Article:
Independent Inquiry Essential

James M. Lindsay and James B. Steinberg
James B. Steinberg Former Brookings Expert, University Professor, Social Science, International Affairs, and Law - Maxwell School, Syracuse University

June 25, 2002

The congressional investigation of the Sept. 11 attacks moved into high gear last week with closed-door testimony by Central Intelligence Director George Tenet and FBI Director Robert Mueller.

Although the hearings by the joint intelligence committee mark the proper exercise of Congress’ oversight responsibilities, they are not enough. If we as a nation are to meet the urgent intelligence challenges of homeland security and counterterrorism, it essential that Congress and the president go further and appoint an independent, bipartisan commission to examine why the terrorist attacks succeeded.

The White House insists that a congressional inquiry alone can do the job. But the early signs are not encouraging. Lawmakers are divided about the inquiry’s procedures. The committee is already on its second staff director. The hastily assembled 30-person staff is drowning in a sea of documents and facing a tight deadline.

Even if the congressional inquiry were proceeding smoothly, an independent commission would still make sense. One reason is that Congress itself is under scrutiny. Rightly or wrongly, its ability to evaluate objectively its own shortcomings is open to question. As a relative of a Sept. 11 victim put it, “If I asked my son to write a paper, I would not ask him to grade it.”

No matter how conscientious Congress’ work may be, only an independent commission can give the country, and the victims’ families, confidence that the investigation has been thorough and fair.

At the same time, the recommendations the joint congressional committee makes inevitably will be seen through a political lens, and potentially weakened as a result. If, for example, the committee recommends against moving parts of the CIA or FBI into the proposed Homeland Security Department, it will be vulnerable to charges that it is protecting its turf. An independent commission’s view can help dispel that perception of self-dealing, or, if warranted, give an alternative perspective.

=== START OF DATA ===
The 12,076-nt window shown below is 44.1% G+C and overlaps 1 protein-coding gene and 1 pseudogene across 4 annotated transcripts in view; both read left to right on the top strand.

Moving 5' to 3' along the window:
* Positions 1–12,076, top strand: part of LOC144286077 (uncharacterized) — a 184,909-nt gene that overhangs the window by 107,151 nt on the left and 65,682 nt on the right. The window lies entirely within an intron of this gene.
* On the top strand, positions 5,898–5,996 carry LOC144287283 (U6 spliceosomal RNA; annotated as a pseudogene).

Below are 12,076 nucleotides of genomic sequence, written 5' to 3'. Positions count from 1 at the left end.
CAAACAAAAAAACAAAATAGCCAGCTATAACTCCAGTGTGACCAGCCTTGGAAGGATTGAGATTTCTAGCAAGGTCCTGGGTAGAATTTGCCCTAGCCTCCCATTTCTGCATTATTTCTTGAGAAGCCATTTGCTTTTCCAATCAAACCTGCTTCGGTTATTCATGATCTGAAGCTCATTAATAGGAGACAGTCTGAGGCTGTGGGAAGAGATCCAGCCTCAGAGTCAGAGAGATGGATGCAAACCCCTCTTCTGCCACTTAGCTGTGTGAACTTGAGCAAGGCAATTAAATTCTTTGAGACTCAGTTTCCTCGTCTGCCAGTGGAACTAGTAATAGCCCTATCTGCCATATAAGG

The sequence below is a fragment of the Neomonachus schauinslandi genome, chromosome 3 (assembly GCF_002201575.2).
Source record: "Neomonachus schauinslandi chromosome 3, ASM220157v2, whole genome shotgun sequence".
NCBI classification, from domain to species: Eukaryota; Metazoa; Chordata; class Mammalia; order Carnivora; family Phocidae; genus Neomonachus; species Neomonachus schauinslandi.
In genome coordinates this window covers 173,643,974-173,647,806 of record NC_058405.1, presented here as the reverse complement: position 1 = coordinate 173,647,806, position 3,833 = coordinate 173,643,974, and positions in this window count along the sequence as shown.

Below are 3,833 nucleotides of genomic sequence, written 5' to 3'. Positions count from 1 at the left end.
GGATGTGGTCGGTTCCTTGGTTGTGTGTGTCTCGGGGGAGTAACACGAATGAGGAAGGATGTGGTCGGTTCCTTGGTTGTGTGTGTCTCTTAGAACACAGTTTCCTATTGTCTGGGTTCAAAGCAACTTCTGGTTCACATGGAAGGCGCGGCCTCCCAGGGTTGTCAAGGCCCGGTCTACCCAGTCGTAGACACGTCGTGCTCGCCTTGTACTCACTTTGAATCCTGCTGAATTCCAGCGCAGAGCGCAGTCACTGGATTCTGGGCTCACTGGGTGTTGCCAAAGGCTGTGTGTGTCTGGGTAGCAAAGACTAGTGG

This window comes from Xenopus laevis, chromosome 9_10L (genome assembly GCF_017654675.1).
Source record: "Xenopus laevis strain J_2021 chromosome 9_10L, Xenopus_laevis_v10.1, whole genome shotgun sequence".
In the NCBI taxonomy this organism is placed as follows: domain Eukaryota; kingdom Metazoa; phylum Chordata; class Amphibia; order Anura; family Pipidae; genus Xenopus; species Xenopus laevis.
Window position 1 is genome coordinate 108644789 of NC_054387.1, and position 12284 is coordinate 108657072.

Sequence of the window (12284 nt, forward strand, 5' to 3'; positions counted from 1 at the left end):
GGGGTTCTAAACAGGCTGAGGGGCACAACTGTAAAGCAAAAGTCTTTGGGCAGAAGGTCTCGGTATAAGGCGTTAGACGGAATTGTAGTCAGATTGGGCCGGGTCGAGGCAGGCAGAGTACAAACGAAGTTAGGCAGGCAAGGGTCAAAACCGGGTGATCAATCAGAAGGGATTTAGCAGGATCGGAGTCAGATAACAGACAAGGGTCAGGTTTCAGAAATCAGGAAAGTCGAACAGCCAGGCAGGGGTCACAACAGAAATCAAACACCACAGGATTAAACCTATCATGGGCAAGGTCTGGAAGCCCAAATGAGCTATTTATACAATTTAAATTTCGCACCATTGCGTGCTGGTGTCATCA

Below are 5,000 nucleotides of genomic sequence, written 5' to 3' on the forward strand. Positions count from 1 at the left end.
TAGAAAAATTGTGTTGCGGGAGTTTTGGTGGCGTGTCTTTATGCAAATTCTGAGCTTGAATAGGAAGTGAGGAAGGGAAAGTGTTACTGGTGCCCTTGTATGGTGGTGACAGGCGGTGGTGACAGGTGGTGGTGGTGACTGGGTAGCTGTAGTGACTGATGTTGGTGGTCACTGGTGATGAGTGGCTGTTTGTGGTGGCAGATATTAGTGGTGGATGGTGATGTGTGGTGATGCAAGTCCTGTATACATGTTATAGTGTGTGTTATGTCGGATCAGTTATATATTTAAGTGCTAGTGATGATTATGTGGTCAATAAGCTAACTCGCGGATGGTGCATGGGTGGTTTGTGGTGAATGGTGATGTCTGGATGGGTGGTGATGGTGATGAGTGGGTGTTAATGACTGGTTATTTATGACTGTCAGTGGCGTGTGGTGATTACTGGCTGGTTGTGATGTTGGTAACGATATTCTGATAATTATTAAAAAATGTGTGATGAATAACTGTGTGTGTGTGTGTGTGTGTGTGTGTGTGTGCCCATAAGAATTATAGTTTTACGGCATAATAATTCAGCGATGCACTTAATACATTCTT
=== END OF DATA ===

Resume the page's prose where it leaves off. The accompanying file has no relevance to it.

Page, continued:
Most important, the scope of the joint committee’s inquiry is too narrow. It is concentrating on who knew what and when about Sept. 11. That is a critical question. But if we are to take on the challenge that terrorism poses to us in the 21st century, our focus must be broader.

We need answers to key questions such as: Does the CIA director have the authority to coordinate all the key intelligence assets at our disposal in the fight against terrorism, including those in the military and foreign service? Do we have an adequate understanding of the nature of the threat and what intelligence tools we need to counter it? Are we effectively tapping the expertise and the innovation of the private sector in using information technology?

An independent panel of distinguished and dispassionate experts is best-positioned to help Congress and the executive branch answer these questions. It could draw on the expertise of the public and private sector. It would have no turf to protect, so it could ask tough questions about roles and missions. And it would not be trapped in the past, trying to protect business as usual.

Opponents of an independent commission will argue that similar efforts in the past—from the commission that examined the causes of Pearl Harbor to the Warren Commission, which investigated the assassination of President John F. Kennedy—were found wanting. More recently, several independent commissions examined the intelligence community and counterterrorism, including the 1996 Aspin-Brown Commission, the 2000 Hart-Rudman Commission and the Gilmore Commission. Little came of their efforts.

This is not an argument against an independent commission, however. Hart-Rudman and others failed not because their analyses were weak, but because policymakers weren’t listening.

Now official Washington is all ears. President Bush has proposed the most dramatic reorganization of the national security establishment since the creation of the CIA, the Defense Department and the National Security Council in 1947. Congress appropriated $10 billion for homeland security immediately after the attacks and will appropriate even more this year.

A national commission on the role of intelligence in homeland security and counterterrorism could help assure the American public that the lessons we learn from the attacks of Sept. 11 would be translated into actions that would effectively meet the challenges of the future, not simply fight the last war. The victims of the tragic attacks and the country deserve no less.